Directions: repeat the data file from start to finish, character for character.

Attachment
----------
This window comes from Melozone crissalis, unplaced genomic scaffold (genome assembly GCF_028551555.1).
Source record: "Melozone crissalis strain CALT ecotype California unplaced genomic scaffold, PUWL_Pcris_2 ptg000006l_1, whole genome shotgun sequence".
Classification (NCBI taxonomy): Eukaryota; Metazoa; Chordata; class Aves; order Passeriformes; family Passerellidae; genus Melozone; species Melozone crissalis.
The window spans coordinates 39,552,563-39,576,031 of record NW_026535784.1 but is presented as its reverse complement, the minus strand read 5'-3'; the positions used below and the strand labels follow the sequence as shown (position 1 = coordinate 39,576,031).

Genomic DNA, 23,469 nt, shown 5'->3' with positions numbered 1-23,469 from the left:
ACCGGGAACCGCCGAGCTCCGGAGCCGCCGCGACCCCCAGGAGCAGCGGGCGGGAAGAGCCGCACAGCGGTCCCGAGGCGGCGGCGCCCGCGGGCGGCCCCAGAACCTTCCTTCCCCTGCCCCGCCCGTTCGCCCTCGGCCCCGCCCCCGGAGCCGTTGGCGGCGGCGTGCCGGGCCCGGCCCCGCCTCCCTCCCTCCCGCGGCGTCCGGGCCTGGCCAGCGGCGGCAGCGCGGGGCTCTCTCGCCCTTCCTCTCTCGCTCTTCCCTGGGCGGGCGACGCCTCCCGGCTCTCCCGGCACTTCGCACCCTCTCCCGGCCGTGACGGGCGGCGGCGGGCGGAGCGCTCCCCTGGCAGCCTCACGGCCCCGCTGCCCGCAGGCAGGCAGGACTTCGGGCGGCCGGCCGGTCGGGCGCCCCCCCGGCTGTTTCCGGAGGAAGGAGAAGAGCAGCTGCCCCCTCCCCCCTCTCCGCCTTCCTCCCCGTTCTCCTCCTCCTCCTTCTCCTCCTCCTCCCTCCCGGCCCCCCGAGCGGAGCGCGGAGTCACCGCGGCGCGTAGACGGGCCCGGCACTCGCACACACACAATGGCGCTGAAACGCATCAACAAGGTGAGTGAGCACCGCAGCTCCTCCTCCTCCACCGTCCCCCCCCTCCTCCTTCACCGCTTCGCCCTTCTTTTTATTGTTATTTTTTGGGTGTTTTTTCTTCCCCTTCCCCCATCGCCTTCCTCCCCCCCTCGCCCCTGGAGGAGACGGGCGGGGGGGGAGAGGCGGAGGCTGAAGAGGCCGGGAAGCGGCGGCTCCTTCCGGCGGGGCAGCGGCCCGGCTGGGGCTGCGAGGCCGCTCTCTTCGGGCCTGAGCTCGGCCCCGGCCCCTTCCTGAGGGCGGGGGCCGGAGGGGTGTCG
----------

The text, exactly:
This window comes from Melozone crissalis, unplaced genomic scaffold (genome assembly GCF_028551555.1).
Source record: "Melozone crissalis strain CALT ecotype California unplaced genomic scaffold, PUWL_Pcris_2 ptg000006l_1, whole genome shotgun sequence".
Classification (NCBI taxonomy): Eukaryota; Metazoa; Chordata; class Aves; order Passeriformes; family Passerellidae; genus Melozone; species Melozone crissalis.
The window spans coordinates 39,552,563-39,576,031 of record NW_026535784.1 but is presented as its reverse complement, the minus strand read 5'-3'; the positions used below and the strand labels follow the sequence as shown (position 1 = coordinate 39,576,031).

Genomic DNA, 23,469 nt, shown 5'->3' with positions numbered 1-23,469 from the left:
ACCGGGAACCGCCGAGCTCCGGAGCCGCCGCGACCCCCAGGAGCAGCGGGCGGGAAGAGCCGCACAGCGGTCCCGAGGCGGCGGCGCCCGCGGGCGGCCCCAGAACCTTCCTTCCCCTGCCCCGCCCGTTCGCCCTCGGCCCCGCCCCCGGAGCCGTTGGCGGCGGCGTGCCGGGCCCGGCCCCGCCTCCCTCCCTCCCGCGGCGTCCGGGCCTGGCCAGCGGCGGCAGCGCGGGGCTCTCTCGCCCTTCCTCTCTCGCTCTTCCCTGGGCGGGCGACGCCTCCCGGCTCTCCCGGCACTTCGCACCCTCTCCCGGCCGTGACGGGCGGCGGCGGGCGGAGCGCTCCCCTGGCAGCCTCACGGCCCCGCTGCCCGCAGGCAGGCAGGACTTCGGGCGGCCGGCCGGTCGGGCGCCCCCCCGGCTGTTTCCGGAGGAAGGAGAAGAGCAGCTGCCCCCTCCCCCCTCTCCGCCTTCCTCCCCGTTCTCCTCCTCCTCCTTCTCCTCCTCCTCCCTCCCGGCCCCCCGAGCGGAGCGCGGAGTCACCGCGGCGCGTAGACGGGCCCGGCACTCGCACACACACAATGGCGCTGAAACGCATCAACAAGGTGAGTGAGCACCGCAGCTCCTCCTCCTCCACCGTCCCCCCCCTCCTCCTTCACCGCTTCGCCCTTCTTTTTATTGTTATTTTTTGGGTGTTTTTTCTTCCCCTTCCCCCATCGCCTTCCTCCCCCCCTCGCCCCTGGAGGAGACGGGCGGGGGGGGAGAGGCGGAGGCTGAAGAGGCCGGGAAGCGGCGGCTCCTTCCGGCGGGGCAGCGGCCCGGCTGGGGCTGCGAGGCCGCTCTCTTCGGGCCTGAGCTCGGCCCCGGCCCCTTCCTGAGGGCGGGGGCCGGAGGGGTGTCG